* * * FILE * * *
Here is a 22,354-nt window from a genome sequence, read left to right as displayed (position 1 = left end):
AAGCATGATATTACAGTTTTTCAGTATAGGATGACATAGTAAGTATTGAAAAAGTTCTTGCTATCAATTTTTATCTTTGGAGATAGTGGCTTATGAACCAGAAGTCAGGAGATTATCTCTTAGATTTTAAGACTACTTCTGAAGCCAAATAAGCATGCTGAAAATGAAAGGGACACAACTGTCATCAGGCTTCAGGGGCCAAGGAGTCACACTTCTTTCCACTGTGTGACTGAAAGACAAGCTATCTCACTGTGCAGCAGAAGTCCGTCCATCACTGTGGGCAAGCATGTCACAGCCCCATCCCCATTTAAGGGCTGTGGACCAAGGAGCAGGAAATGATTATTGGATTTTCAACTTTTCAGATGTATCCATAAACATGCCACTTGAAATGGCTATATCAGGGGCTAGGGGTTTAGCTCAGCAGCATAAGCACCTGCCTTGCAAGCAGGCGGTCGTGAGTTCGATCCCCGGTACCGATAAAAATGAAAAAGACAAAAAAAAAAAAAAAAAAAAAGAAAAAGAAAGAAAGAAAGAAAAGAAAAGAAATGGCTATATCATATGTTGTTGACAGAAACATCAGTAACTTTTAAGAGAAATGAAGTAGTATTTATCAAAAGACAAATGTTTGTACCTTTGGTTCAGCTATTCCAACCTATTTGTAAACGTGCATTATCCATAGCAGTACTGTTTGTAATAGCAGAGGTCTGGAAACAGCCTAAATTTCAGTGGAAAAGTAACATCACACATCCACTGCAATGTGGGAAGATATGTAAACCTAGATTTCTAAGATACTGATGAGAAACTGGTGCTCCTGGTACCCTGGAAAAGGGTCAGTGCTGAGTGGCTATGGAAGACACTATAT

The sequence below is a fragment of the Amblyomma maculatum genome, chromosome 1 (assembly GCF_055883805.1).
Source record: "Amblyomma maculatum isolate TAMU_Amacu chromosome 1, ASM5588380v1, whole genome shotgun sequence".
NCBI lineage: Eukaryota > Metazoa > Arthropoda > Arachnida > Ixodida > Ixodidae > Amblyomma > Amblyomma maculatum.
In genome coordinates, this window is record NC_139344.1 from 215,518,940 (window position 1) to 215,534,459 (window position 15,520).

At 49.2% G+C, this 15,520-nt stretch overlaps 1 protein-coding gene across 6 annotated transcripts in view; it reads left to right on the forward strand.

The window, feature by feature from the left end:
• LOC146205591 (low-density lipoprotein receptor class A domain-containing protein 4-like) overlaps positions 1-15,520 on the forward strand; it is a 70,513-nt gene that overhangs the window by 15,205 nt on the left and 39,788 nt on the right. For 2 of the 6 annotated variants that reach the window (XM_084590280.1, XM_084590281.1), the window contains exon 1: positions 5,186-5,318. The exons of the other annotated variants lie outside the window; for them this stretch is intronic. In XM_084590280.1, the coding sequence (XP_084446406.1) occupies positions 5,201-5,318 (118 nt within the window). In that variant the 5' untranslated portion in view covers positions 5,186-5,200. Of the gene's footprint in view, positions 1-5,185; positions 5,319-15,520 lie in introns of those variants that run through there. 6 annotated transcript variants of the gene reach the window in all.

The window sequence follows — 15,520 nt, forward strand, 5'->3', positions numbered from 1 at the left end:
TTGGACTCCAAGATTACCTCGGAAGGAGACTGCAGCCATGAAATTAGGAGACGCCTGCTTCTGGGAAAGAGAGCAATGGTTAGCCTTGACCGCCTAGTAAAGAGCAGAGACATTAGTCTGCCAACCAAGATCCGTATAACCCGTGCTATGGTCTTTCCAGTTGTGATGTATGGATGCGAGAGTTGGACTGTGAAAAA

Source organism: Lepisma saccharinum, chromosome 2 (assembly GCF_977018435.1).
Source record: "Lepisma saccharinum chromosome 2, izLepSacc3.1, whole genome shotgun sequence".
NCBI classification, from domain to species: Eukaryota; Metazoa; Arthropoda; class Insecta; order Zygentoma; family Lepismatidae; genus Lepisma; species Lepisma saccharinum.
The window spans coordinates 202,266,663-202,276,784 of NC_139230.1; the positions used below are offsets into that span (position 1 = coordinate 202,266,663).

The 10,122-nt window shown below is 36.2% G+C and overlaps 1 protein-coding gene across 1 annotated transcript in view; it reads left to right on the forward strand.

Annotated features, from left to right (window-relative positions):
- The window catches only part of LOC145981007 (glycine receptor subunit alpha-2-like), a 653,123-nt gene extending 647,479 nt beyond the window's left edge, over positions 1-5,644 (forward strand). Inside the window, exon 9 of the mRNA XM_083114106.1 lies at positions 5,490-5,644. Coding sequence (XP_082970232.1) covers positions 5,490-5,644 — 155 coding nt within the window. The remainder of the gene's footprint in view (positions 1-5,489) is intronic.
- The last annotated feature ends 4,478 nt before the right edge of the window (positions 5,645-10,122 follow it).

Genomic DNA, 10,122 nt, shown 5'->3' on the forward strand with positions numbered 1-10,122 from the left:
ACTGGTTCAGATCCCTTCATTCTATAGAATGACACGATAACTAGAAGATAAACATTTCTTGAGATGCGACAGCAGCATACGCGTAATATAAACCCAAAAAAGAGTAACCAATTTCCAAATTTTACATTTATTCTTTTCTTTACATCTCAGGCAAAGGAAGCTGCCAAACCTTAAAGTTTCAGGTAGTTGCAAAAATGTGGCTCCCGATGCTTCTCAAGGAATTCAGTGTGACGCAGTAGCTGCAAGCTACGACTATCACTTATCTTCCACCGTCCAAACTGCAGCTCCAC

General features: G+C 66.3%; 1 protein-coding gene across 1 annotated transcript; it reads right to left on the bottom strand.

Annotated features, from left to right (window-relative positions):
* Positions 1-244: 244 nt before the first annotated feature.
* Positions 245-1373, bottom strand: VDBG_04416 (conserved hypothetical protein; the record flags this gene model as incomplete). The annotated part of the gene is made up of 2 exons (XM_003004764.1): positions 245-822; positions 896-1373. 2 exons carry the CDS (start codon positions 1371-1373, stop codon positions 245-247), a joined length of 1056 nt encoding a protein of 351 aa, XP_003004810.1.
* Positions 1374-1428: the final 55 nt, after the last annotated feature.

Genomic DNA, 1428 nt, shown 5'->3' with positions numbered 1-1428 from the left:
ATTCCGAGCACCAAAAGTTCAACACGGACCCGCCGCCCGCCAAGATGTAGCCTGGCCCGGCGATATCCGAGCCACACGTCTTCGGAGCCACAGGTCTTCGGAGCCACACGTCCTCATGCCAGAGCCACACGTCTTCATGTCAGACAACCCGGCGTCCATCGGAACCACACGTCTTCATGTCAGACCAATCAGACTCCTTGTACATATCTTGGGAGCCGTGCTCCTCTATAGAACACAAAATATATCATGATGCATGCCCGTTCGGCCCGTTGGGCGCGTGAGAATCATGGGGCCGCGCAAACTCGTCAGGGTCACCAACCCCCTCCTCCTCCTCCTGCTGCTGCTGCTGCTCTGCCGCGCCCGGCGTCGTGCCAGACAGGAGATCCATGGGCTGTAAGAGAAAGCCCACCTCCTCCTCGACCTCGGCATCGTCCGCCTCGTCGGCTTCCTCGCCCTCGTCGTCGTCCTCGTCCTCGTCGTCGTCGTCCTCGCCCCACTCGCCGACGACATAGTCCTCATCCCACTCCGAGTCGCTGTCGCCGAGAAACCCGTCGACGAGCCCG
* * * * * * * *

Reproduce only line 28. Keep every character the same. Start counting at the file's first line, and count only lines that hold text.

ATTCCGAGCACCAAAAGTTCAACACGGACCCGCCGCCCGCCAAGATGTAGCCTGGCCCGGCGATATCCGAGCCACACGTCTTCGGAGCCACAGGTCTTCGGAGCCACACGTCCTCATGCCAGAGCCACACGTCTTCATGTCAGACAACCCGGCGTCCATCGGAACCACACGTCTTCATGTCAGACCAATCAGACTCCTTGTACATATCTTGGGAGCCGTGCTCCTCTATAGAACACAAAATATATCATGATGCATGCCCGTTCGGCCCGTTGGGCGCGTGAGAATCATGGGGCCGCGCAAACTCGTCAGGGTCACCAACCCCCTCCTCCTCCTCCTGCTGCTGCTGCTGCTCTGCCGCGCCCGGCGTCGTGCCAGACAGGAGATCCATGGGCTGTAAGAGAAAGCCCACCTCCTCCTCGACCTCGGCATCGTCCGCCTCGTCGGCTTCCTCGCCCTCGTCGTCGTCCTCGTCCTCGTCGTCGTCGTCCTCGCCCCACTCGCCGACGACATAGTCCTCATCCCACTCCGAGTCGCTGTCGCCGAGAAACCCGTCGACGAGCCCG